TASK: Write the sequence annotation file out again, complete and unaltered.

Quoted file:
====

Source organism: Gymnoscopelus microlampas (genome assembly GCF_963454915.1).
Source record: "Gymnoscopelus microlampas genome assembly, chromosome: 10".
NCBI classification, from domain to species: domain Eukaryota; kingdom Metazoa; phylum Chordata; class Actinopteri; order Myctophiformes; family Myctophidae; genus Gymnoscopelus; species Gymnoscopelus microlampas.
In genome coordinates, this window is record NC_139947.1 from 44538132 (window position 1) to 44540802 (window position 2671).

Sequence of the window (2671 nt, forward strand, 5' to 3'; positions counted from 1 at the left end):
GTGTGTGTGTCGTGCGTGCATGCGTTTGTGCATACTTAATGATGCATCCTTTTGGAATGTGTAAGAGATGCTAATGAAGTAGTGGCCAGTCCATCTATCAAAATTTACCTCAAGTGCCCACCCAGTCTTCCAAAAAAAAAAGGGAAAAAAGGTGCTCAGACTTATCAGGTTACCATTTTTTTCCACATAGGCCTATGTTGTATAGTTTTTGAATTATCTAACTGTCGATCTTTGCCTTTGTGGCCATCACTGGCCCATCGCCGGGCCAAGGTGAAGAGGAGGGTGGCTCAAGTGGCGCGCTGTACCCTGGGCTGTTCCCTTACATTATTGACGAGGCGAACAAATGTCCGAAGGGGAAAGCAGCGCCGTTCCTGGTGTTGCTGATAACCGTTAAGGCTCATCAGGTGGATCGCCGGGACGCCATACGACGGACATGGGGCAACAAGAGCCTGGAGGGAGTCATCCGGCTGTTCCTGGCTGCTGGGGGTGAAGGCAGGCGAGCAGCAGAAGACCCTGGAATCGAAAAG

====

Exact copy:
Source organism: Gymnoscopelus microlampas (genome assembly GCF_963454915.1).
Source record: "Gymnoscopelus microlampas genome assembly, chromosome: 10".
NCBI classification, from domain to species: domain Eukaryota; kingdom Metazoa; phylum Chordata; class Actinopteri; order Myctophiformes; family Myctophidae; genus Gymnoscopelus; species Gymnoscopelus microlampas.
In genome coordinates, this window is record NC_139947.1 from 44538132 (window position 1) to 44540802 (window position 2671).

Sequence of the window (2671 nt, forward strand, 5' to 3'; positions counted from 1 at the left end):
GTGTGTGTGTCGTGCGTGCATGCGTTTGTGCATACTTAATGATGCATCCTTTTGGAATGTGTAAGAGATGCTAATGAAGTAGTGGCCAGTCCATCTATCAAAATTTACCTCAAGTGCCCACCCAGTCTTCCAAAAAAAAAAGGGAAAAAAGGTGCTCAGACTTATCAGGTTACCATTTTTTTCCACATAGGCCTATGTTGTATAGTTTTTGAATTATCTAACTGTCGATCTTTGCCTTTGTGGCCATCACTGGCCCATCGCCGGGCCAAGGTGAAGAGGAGGGTGGCTCAAGTGGCGCGCTGTACCCTGGGCTGTTCCCTTACATTATTGACGAGGCGAACAAATGTCCGAAGGGGAAAGCAGCGCCGTTCCTGGTGTTGCTGATAACCGTTAAGGCTCATCAGGTGGATCGCCGGGACGCCATACGACGGACATGGGGCAACAAGAGCCTGGAGGGAGTCATCCGGCTGTTCCTGGCTGCTGGGGGTGAAGGCAGGCGAGCAGCAGAAGACCCTGGAATCGAAAAG